Here I am, at TechEdNA09, walking around the Partner part of the floor and I come across the Cisco Booth “Hey, want to play our game? Just answer a few questions and you could win a Flip Mino Ultra Camera!” I’m always game, for well, playing a game so I definitely took the opportunity to try to play. For those of you not familiar with this game, it’s a basic touch screen of a question and 4 selections (A, B, C, D) you have to choose from.
Once you press continue the game starts, and you’re off! Well, it took me 7 seconds (Yes, 7 seconds, because I’m an idiot! But I’m only an idiot once, and for a VERY short amount of time) but seriously, it took me 7 seconds to decide “oh, I should hit the ABCD at the bottom and not the ones on the actual questions! Oh well, hey I’m tired! Leave me alone!) all that.. in 7secs ;)
So, I answer begin going through the questions at this point… Yay! answer, answer answer, wow look at all that Cisco Marketing Value Add proposition, UCS Value? Total rock! Got that!
(It’s a good thing I got my Ph,D. in inferred marketing knowledge, understanding of how questions are typically written, and I teach “how to answer questions” classes ;)
So, 26 seconds after my little ‘wtf where do I press’ hiccup, I finish the game.
Immediately after I finish the game the person running the game said “zOMFG! That’s the fastest anyone has done it” I’m paraphrasing a little bit here ;)
She says my chances of winning are fairly high… that’s cool, taking that into consideration and the fact that I’m already here I say the most expected thing you’d want in a booth as a vendor “Hey, since I’m likely to win this, tell me about your UCS value add!”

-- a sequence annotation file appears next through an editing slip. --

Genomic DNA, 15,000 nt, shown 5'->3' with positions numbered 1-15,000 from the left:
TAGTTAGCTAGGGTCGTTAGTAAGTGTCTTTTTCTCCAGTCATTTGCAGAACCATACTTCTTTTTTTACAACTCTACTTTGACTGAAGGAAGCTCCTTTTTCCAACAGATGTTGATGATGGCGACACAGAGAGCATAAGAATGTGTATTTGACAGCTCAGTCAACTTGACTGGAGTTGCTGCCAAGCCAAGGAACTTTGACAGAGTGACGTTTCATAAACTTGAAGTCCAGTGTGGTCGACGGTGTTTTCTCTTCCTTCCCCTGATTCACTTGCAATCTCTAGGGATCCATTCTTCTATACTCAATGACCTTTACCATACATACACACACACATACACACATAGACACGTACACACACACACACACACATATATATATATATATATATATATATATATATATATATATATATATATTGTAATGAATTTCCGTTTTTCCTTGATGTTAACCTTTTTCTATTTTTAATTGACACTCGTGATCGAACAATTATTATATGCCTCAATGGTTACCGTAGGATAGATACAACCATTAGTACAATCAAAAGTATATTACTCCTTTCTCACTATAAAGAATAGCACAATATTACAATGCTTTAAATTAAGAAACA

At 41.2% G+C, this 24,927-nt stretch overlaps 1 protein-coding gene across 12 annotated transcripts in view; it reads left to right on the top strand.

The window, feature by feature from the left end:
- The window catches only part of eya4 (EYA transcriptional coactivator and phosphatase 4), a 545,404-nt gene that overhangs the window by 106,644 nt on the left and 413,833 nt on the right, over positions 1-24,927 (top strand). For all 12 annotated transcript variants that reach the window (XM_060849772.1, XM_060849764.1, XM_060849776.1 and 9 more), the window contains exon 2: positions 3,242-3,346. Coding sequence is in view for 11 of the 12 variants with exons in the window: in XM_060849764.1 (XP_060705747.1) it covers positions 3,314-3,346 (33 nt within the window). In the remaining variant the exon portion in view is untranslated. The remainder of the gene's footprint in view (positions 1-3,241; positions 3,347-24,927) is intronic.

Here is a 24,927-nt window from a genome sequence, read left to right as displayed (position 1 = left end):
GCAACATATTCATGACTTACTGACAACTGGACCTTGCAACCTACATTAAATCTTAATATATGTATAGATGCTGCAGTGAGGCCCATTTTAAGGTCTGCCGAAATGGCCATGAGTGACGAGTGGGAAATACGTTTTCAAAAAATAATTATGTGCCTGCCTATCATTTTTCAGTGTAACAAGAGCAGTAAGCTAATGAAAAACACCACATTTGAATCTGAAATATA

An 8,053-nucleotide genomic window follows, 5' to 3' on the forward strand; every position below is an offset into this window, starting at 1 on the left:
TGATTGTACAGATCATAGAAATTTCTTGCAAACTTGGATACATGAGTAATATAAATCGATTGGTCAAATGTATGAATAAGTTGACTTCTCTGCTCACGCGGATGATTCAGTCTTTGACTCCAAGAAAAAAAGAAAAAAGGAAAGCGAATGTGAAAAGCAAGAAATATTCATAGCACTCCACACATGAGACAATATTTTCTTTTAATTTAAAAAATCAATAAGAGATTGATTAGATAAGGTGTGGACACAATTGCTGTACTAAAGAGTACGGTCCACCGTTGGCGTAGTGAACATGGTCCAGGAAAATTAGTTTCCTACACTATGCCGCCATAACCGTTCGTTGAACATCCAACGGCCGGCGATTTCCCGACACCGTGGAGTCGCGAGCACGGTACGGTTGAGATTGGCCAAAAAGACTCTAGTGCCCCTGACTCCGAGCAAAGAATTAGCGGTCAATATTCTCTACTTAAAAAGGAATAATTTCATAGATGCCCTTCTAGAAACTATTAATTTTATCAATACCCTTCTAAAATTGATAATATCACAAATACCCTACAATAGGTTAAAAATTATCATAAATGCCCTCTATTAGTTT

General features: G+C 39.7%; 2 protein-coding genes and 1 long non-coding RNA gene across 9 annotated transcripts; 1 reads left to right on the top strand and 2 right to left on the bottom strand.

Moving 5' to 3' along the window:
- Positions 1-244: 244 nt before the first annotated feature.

And here is where the fatal words come about, “Oh, err, sorry. I’m just a booth babe!”
DoH! Many discussions ensued around this during the week because apparently, I expect more of the people in the booths “Hey, there’s an attractive woman working in a high tech booth, they must know their product pretty solid to be there”. Yes, I do make that assumption and will continue to make that assumption (high-tech is hot?! :))
Ofcourse, when it is clearly obvious I tend to not be ‘confused’ (there was a booth run by women in cocktail dresses? I don’t remember the product, because well, I’d rather talk to people who give off the impression of knowing their stuffs? k thx bye!)
Fortunately, every other booth I encountered run by beautiful women happened to be deeply technical and could discuss not only the product at a high level, but dive into the weeds with the best of them. (If you were fortunate to meet up with the intelligent “babes” like those representing Accusoft Pegasus, AT&T DevCentral and DevExpress you benefited intellectually for the better!)
Disclaimer: I do not ever refer to the term ‘babes’ outside of quotes, unless I’m talking about that movie with the pig, or somehow am strangely referring to a small group of extremely small children. But I had to fit it within the scope of the “Booth Babe” phenomenon which I frankly was oblivious to, because I find that Women in Technology tend to be extremely accomplished and typically well distinguished.
The lesson I hope you take away from this is, assume intelligence and beauty over just chalking it up to a booth babe and the “Is there a man I can talk to?” as it’s rather demeaning not only to the individual, but to all women who invest in themselves and their futures.
We are fortunate, that beauty and brains are simply a natural mixture :)